Navigating the rapidly changing landscape of new technology is a major challenge for archivists. As quickly as new technologies come to market, people adopt them and use them to generate records. Businesses, non-profits and academic institutions constantly strive to find ways to be more efficient and to cut their budgets. New technology often offers the promise of cost reductions. In this age of constantly evolving software and technological innovation, how do archivists know when a new technology is important or established enough to take note of? When do the records generated by the latest and greatest technology matter enough to save?
Below I have include two diagrams that seek to illustrate the process of adopting new technology. I think they are both useful in aiding our thinking on this topic.
The first is the “Hype Cycle“, as proposed by analyst Jackie Fenn at Gartner Group. It breaks down the phases that new technologies move through as they progress from their initial concept through to broad acceptance in the marketplace. The generic version of the Hype Cycle diagram below is from the Wikipedia entry on hype cycle.
Each summer, Gartner comes out with a new update on Where Are We In The Hype Cycle?. Last summer, microblogging was just entering the ‘Peak of Inflated Expectations’, public virtual worlds were sliding down into the ‘Trough of Disillusionment’ and location aware applications were climbing back up the ‘Slope of Enlightenment’. There is even a book about it: Mastering the Hype Cycle: How to Choose the Right Innovation at the Right Time.
The other diagram is the Technology Adoption Lifecycle from Geoffrey Moore’s Crossing the Chasm. This perspective on the technology cycle is from the perspective of bringing new technology to market. How do you cross the chasm between early adopters and the general population?
Archivists need to consider new technology from two different perspectives. When to use it to further their own goals as archivists and when to address the need to preserve records being generated by new technology. A fair bit of attention has been focused on figuring out how to get archivists up to speed on new web technology. In August 2008, ArchivesNext posted about hunting for Web 2.0 related sessions at SAA2008 and Friends Told Me I Needed A Blog posted about SAA and the Hype Cycle shortly thereafter.
But how do we know when a technology is ‘important enough’ to start worrying about the records it generates? Do we focus our energy on technology that has crossed the chasm and been adopted by the ‘early majority’? Do we watch for signs of adoption by our target record creators?
I expect that the answer (such as there can be one answer!) will be community specific. As I learned in the 2007 SAA session about preserving digital records of the design community, waiting for a single clear technology or software leader to appear can lead to lost or inaccessible records. Archivists working with similar records already come together to support one another through round tables, mailing lists and conference sessions. I have noticed that I often find the most interesting presentations are those that discuss the challenges a specific user community is facing in preserving their digital records. The 2008 SAA session about hybrid analog/digital literary collections discussed issues related to digital records from authors. Those who worry about records captured in geographic information systems (GIS) were trying to sort out how to define a single GIS electronic record when last I dipped my toes into their corner of the world in the Fall of 2006.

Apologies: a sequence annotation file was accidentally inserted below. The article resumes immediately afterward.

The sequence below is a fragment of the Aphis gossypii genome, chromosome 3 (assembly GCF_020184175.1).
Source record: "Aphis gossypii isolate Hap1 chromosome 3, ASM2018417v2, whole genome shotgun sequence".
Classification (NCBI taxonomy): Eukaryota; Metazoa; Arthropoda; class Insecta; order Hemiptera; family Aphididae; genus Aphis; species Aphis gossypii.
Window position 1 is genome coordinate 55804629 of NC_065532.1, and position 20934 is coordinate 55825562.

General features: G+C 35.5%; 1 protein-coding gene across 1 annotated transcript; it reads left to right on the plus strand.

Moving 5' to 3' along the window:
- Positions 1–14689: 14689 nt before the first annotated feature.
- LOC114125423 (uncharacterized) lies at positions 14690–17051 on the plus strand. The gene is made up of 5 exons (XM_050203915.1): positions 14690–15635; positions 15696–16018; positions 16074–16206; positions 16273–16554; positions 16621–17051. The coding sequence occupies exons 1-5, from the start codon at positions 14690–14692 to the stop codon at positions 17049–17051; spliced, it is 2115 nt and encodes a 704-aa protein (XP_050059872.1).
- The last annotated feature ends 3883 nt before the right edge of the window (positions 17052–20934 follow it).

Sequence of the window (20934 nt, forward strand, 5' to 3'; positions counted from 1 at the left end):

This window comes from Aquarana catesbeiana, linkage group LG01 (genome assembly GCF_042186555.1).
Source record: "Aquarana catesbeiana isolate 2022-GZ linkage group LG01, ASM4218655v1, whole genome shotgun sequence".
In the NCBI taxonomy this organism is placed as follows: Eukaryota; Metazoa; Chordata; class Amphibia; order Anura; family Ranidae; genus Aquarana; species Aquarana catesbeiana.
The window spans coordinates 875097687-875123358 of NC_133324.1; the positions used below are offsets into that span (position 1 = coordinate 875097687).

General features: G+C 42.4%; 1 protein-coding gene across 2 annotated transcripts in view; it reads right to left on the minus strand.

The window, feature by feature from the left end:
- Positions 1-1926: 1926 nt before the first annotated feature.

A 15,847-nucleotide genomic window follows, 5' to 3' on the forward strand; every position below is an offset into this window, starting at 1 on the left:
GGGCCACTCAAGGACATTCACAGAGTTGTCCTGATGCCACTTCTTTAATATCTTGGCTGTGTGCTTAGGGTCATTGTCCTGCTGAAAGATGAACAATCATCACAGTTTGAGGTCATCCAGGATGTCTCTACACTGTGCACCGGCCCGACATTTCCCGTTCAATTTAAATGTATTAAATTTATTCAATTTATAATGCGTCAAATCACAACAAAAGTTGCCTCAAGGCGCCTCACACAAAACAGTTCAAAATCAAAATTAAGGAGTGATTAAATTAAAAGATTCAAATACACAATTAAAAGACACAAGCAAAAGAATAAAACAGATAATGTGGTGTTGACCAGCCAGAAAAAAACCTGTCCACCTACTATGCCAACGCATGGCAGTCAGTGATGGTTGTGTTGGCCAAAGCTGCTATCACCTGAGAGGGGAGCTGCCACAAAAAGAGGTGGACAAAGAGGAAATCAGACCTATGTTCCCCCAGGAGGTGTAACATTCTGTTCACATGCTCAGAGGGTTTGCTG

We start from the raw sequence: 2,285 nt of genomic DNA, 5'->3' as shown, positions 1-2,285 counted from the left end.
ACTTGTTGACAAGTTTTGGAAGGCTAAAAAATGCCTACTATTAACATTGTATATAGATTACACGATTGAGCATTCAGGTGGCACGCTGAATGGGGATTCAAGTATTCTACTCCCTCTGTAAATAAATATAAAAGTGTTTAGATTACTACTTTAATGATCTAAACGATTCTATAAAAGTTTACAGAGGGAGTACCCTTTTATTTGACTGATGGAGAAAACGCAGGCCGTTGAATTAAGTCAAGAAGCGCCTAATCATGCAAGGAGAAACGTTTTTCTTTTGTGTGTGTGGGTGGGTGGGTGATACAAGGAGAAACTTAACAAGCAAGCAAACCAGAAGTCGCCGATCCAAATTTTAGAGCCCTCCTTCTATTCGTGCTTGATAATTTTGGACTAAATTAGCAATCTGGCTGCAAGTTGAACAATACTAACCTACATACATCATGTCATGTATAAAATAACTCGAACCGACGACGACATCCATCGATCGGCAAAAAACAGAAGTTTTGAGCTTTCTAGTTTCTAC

It is not feasible to imagine archivists staying ahead of every new type of technology and attempting to design a method for archiving every possible type of digital records being created. What we can do is make it a priority for a designated archivist within every ‘vertical’ community (government, literary, architecture… etc) to keep their ear to the ground about the use of technology within that community. This could be a community of practice of its own. A group that shares info about the latest trends they are seeing while sharing their best practices for handling the latest types of records being seen.
The good news is that archivists aren’t the only ones who want to be able to preserve access to born digital records. Consider Twitter, which only provides easy access to recent tweets. A whole raft of third-party tools built to archive data from Twitter are already out there, answering the demand for a way to backup people’s tweets.
I don’t think archivists always have the luxury of waiting for technology to be adopted by the majority of people and to reach the ‘Plateau of Productivity’. If you are an archivist who works with a community that uses cutting edge technology, you owe it to your community to stay in the loop with how they do their work now. Just because most people don’t use a specific technology doesn’t mean that an individual community won’t pick it up and use to the exclusion of more common tools.
The design community mentioned above spoke of working with those creating the tools for their community to ensure easy archiving down the line. In our fast paced world of innovation, a subset of archivists need to stay involved with the current business practices of each vertical being archived. This group can work together to identify challenges, brainstorm solutions, build relationships with the technology communities and then disseminate best practices throughout the archives community. I did find a web page for the SAA’s Technology Best Practices Task Force and its document Managing Electronic Records and Assets: A Working Bibliography, but I think that I am imagining something more ongoing, more nimble and more tied into each of the major communities that archivists must support. Am I describing something that already exists?